I’ll keep the commentary short. The pictures speak for themselves. Since getting the new camera, I’ve done more night work. More specifically, I’ve done more night time street photography. Focusing and stopping action at night can be taxing on a camera system. I’ve struggle with this with my Olympus E520 DSLR, but what a difference an upgrade can make. I have always said that new gear won’t improve your photography and I still stand by that. However, new gear can increase your opportunities to capture moments that require a better or specific tool for the job. Utilizing a better tool for the task at hand has given me more opportunities for capturing night time events like a Christmas tree lighting and a Christmas parade. Accurate fast focus, better dynamic range and better high ISO performance are just a few improvements that have helped my keeper rate for night time shots.
These images were taken on two consecutive nights. Other than the cold temperatures, you couldn’t have asked for better weather. I packed my hiking bag with the Olympus EM1 Mark II and 4 lenses: 17mm f1.8, 25mm f1.8, 45mm f1.8 and the 75mm f1.8. The 17 and 25mm lenses saw the most action. The street lights did not provide a ton of light, so I had to utilize ISO settings up to 5000. Depending on the subject, I dropped it down below 1000 on occasion. I mainly tried to keep the shutter speeds between 1/80 and 1/125. The fast f1.8 prime lenses were key in obtaining those speeds. I’ve found that the auto white balance is quite accurate. Thus, I shot the white balance in auto and made changes as needed during post processing. I also shot in shutter and aperture priority. This would be my first time working a parade at night. The very first parade I worked was the Mule Day Parade back in 2017. I actually shot that parade on black and white film with my trusty Olympus OM1 SLR. You can see the photos from that parade in my post titled, “It’s a Southern Thang.” I chose to shoot at the end of the parade route along the town square. I figure the courthouse with the 40 foot Christmas tree and the buildings around the square would make a nice backdrop.
Let’s get started with the tree lighting festivities. I really did not know what to expect. I know Columbia has had Christmas tree lighting events in the past, but to my knowledge, this was the first 40 foot Christmas tree for Columbia. I have to say that I was not surprised to see a large crowd already assembled. Columbia has had a renaissance over the past few years. It’s becoming a destination city. Events like the 40 foot Christmas tree lighting are becoming common place for the downtown area.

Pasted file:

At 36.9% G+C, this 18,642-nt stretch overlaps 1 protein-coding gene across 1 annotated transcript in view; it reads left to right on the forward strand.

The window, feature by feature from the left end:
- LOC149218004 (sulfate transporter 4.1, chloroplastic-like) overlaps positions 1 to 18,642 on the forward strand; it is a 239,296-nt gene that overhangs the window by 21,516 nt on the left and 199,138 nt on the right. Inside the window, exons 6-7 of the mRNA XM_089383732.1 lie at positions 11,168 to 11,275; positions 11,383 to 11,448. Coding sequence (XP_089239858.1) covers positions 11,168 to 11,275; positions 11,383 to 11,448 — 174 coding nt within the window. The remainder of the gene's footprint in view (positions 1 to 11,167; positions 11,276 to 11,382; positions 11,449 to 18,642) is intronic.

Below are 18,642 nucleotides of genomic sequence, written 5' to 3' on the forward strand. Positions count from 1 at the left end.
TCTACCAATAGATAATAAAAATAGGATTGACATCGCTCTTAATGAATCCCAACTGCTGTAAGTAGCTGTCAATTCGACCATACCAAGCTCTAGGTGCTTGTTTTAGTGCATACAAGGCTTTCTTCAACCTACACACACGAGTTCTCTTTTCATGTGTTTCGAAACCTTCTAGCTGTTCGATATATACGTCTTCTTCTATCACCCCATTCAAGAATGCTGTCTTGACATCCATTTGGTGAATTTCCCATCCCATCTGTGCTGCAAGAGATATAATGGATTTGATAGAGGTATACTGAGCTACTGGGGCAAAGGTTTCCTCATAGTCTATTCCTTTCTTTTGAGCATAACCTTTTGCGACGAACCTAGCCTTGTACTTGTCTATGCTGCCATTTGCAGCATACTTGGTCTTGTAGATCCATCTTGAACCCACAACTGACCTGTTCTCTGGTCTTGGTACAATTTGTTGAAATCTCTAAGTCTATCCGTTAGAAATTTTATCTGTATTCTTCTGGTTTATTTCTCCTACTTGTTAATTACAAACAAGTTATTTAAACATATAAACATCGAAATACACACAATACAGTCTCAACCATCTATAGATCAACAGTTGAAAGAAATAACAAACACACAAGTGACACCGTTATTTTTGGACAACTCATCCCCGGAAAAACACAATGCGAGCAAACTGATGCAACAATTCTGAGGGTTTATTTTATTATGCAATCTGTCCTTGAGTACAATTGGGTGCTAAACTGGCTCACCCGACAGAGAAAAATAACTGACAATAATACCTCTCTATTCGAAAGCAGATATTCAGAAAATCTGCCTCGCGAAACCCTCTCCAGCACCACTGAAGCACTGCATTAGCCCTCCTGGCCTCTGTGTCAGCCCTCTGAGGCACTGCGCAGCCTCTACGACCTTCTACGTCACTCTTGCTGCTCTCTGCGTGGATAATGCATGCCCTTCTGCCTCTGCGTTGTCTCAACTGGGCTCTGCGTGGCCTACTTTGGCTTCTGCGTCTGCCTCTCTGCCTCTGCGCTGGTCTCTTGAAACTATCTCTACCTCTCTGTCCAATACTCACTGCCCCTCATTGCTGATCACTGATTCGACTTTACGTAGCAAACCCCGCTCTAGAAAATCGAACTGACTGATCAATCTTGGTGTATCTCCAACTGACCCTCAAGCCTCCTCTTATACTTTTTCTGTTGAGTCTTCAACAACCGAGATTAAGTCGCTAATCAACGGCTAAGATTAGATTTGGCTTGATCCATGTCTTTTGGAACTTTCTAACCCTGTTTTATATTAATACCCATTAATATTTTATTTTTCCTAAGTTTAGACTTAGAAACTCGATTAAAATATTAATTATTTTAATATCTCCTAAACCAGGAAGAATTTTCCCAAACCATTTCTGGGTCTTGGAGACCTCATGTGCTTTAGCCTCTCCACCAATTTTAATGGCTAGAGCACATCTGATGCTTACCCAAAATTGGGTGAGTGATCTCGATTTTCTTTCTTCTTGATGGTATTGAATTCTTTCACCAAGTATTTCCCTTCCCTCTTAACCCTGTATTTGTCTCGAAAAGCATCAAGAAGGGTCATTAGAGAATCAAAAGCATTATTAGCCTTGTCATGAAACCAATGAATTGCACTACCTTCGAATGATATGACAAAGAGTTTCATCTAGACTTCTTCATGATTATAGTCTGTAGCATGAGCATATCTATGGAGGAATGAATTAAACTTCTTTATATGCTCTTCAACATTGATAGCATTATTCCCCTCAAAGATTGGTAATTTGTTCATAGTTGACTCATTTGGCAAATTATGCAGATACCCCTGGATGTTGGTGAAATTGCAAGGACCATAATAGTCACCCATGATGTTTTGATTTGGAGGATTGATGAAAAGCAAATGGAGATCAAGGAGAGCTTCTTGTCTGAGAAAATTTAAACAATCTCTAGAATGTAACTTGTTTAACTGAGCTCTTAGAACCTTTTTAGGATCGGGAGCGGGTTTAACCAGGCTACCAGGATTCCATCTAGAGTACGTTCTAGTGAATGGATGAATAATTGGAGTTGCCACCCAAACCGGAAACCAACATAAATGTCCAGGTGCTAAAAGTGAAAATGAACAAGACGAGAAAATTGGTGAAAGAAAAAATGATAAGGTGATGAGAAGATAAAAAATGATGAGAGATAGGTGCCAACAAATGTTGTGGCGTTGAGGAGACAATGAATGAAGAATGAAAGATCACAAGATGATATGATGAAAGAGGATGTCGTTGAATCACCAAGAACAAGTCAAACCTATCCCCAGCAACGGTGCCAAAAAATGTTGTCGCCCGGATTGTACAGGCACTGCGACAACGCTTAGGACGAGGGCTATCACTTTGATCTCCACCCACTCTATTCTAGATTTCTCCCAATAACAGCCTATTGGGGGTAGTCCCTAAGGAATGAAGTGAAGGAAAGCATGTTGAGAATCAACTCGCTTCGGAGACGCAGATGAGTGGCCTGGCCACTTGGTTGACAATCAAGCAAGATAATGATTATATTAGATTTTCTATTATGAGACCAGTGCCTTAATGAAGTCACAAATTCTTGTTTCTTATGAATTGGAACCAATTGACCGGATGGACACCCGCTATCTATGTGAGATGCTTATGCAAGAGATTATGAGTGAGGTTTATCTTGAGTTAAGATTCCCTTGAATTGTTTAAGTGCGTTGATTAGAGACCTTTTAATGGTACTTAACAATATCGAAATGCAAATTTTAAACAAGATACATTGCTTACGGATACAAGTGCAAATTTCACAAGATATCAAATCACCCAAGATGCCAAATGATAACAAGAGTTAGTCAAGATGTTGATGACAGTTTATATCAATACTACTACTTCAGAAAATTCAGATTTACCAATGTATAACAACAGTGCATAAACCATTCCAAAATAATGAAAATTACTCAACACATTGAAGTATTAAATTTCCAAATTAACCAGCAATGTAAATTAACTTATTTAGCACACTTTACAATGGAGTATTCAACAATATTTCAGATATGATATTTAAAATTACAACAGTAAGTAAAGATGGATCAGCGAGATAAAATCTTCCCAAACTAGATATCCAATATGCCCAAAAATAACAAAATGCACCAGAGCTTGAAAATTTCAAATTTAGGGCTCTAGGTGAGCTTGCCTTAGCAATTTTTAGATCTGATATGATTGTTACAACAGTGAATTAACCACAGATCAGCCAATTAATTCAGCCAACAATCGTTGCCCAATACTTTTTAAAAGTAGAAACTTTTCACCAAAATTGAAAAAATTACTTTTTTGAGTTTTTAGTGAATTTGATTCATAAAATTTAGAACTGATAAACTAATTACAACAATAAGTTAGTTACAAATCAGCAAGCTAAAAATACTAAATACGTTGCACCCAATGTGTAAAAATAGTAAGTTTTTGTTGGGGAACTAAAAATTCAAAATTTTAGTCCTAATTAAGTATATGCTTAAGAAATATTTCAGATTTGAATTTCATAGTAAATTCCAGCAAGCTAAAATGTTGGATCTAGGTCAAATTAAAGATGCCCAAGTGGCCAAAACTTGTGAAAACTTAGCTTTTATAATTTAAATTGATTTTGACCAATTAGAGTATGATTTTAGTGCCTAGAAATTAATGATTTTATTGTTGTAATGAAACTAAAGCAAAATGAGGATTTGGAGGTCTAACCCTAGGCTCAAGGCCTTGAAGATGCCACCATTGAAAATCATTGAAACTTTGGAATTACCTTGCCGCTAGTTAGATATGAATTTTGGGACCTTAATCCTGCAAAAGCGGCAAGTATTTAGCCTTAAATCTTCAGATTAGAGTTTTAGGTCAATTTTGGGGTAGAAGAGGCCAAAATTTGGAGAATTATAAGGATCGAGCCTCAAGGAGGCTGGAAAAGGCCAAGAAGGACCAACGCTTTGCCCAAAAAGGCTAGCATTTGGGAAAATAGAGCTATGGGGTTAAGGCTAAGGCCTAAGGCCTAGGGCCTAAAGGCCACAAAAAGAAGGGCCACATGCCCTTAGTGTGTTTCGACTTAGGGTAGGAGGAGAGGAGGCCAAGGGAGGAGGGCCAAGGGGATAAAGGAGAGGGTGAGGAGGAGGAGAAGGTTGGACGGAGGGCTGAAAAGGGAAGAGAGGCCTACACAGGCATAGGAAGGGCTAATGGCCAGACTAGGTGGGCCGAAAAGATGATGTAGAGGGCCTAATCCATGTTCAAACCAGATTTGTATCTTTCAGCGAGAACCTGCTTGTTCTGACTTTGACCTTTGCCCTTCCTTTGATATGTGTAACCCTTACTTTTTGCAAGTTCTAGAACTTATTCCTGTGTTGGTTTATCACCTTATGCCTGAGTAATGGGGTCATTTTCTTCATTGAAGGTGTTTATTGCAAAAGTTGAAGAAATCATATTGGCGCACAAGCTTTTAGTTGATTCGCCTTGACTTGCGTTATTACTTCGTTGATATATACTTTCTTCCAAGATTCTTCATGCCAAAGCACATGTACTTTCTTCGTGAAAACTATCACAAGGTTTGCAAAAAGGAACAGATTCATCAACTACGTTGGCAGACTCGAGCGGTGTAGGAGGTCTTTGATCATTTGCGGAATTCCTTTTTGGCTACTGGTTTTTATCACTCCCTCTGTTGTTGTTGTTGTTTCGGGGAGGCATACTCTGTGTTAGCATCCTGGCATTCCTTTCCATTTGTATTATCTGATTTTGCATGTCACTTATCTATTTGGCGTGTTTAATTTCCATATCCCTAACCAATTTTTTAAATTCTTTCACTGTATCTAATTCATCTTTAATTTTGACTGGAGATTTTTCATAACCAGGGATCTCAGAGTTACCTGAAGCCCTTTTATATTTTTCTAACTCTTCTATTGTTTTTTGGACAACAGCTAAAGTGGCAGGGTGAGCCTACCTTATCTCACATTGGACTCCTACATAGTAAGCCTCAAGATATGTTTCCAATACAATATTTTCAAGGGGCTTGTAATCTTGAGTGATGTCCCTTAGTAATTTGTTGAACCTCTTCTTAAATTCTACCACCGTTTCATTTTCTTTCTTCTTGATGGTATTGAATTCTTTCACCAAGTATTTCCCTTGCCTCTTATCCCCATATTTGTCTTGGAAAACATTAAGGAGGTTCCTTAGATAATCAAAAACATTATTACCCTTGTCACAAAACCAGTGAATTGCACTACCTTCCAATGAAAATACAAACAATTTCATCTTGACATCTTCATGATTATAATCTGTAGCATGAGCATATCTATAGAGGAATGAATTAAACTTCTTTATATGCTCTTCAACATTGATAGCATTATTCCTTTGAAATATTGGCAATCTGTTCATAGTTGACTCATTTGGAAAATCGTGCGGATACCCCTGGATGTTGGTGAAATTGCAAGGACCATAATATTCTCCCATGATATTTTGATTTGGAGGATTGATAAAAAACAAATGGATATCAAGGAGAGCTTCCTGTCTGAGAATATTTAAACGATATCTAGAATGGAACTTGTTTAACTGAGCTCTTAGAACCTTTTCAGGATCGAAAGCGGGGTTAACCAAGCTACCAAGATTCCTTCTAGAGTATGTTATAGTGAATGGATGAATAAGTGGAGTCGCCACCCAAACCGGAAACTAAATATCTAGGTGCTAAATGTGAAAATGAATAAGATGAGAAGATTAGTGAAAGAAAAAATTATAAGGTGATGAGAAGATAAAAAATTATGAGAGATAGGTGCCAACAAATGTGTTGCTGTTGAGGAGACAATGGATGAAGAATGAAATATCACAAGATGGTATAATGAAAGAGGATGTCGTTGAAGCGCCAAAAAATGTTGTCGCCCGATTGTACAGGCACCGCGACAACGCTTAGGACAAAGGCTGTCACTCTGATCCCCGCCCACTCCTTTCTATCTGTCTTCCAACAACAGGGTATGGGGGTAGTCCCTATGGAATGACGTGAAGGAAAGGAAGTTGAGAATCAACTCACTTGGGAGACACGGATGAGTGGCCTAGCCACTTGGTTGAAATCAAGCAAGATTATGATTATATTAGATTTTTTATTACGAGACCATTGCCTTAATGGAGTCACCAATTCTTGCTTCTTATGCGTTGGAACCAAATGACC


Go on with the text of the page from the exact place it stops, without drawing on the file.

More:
Who is more excited about this time of the year than kids? The excitement and anticipation of the evening was best seen on the faces and in the eyes of children.
Street photography is my favorite genre. In an event like this, a street photographer can have a field day. I was mainly there to document the event as a whole. It was tempting to go full bore into street photography mode, but I held back. Along with the candid images above, I captured a few more.
There was no shortage of music. The Mule House was rocking the stage with some of the latest dance beats while the crowd danced and partied to the music. Local adult and children’s choirs performed the traditional Christmas songs. County Mayor Andy Ogles and the Columbia City Mayor Elect Chaz Molder performed a duet of Rudolf the Red Nose Reindeer. At times, it seemed like I was at a rock concert in downtown Nashville. In fact, it really started to feel like a Nashville venue when The Mule House brought out the one and only RaeLynn.
Well, you can’t have a Christmas tree lighting without good ole St. Nicholas. The crowd cheered Santa when he took the stage. The children reached out to him as the Columbia Fire Department gave him a ride in the basket above the crowd. I have to admit it was magical watching Santa wave out to the crowd from above. The faces of the kids lit up with joy. If you was not in the Christmas spirit up til that moment, you were then! One of my favorite pictures of the night that sums up the magical feeling was a shot of a little girl reaching out to Santa while he floated above the crowd.
I’ll end the Christmas tree lighting event with four final photos. These photos include the lit Christmas tree, Mayor Dean Dickey, RaeLynn, Andy Ogles and last, but certainly not least, the Sweet Bakes camper. An event is not an event if the Sweet Bakes camper is not parked somewhere nearby.
What a night! The city of Columbia did a fantastic job of planning and executing this event. I’m glad I made time to capture these moments. With the tree lighting event coming to an end, I was stoked and ready for the Christmas Parade the next night. Temperatures for the tree lighting event were very cool, but the temperatures for the parade were hoovering close to freezing. Nevertheless, I was prepared. When the action started, I forgot all about the cold. I posted the parade images in the order taken, so there is no rhyme or reason other than shooting what caught my eye. I captured quite a few floats, but I did not get everything. Enjoy the slideshow!
Phew! That was a lot of images to curate and process! That’s not a complaint. It’s a labor of love. Given the dark setting, I wasn’t sure how these photos would turn out. I must say that I like the results. However, there are a few things I could have done better and will do better in the future. Isn’t that’s what it is all about, live and learn? Well, I hope you’ve enjoyed the photos. Watching the slideshow of these images brings me back to those nights, and it puts me in the Christmas spirit all over again. I hope it does the same for you. Thank you Columbia, Tennessee for two excellent nights of Christmas Celebration and thanks for taking the time to read my post. From my family to yours, Merry Christmas and a Happy New Year!